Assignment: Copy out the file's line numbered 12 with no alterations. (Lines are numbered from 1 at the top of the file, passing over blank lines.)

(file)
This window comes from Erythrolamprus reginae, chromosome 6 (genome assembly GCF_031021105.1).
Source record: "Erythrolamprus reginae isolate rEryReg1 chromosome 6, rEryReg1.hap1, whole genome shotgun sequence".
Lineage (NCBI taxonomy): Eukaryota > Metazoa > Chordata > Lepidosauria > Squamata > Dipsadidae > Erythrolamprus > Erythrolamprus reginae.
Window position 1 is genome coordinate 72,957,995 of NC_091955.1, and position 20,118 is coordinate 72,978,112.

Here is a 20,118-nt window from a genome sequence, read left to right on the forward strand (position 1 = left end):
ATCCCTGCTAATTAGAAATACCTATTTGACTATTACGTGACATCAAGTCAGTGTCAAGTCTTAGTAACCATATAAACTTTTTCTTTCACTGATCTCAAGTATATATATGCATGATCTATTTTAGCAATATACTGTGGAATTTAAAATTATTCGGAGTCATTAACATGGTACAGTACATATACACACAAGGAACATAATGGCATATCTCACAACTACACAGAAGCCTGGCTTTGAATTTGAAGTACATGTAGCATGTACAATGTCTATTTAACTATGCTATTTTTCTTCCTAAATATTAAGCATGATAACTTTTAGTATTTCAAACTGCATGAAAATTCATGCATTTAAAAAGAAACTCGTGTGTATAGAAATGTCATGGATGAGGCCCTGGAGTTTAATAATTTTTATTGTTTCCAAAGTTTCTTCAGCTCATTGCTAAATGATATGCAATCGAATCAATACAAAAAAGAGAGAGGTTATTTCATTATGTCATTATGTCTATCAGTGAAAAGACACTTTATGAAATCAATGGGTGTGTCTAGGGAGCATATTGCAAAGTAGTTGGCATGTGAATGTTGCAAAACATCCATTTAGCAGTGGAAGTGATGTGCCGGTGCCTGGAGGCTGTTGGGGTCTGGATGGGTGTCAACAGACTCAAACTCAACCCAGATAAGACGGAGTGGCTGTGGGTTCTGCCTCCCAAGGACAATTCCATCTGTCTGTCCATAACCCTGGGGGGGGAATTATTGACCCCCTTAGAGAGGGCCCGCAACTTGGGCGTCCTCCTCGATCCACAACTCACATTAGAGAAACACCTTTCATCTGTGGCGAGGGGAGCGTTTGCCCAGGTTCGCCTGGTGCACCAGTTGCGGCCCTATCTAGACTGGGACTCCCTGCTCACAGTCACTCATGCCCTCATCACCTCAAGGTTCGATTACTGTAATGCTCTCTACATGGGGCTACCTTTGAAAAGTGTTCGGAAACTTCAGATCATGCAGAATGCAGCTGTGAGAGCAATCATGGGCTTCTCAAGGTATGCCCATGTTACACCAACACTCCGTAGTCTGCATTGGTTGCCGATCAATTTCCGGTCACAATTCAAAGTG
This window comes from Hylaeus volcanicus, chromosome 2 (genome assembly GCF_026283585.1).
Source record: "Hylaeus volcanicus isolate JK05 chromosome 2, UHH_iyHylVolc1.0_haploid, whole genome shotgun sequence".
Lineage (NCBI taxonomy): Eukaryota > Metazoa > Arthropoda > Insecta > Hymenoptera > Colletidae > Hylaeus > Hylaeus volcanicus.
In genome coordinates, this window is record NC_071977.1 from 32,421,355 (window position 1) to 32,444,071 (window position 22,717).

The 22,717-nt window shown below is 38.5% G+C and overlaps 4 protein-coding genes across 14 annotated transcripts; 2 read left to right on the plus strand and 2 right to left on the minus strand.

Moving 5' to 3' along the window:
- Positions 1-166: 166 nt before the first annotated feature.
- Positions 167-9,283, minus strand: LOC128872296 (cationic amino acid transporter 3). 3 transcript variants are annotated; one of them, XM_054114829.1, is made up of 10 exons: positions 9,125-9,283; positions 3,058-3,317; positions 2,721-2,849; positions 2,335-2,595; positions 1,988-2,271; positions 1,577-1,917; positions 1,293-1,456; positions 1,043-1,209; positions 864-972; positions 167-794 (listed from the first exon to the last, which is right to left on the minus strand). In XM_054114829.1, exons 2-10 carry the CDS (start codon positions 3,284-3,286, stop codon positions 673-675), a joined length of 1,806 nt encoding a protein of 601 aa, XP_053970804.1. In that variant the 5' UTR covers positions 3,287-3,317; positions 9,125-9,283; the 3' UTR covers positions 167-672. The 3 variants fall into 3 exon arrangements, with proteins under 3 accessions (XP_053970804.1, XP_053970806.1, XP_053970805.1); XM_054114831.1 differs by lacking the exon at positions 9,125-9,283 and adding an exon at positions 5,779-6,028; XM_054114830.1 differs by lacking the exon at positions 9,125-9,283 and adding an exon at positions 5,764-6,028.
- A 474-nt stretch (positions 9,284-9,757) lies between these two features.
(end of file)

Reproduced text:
Moving 5' to 3' along the window: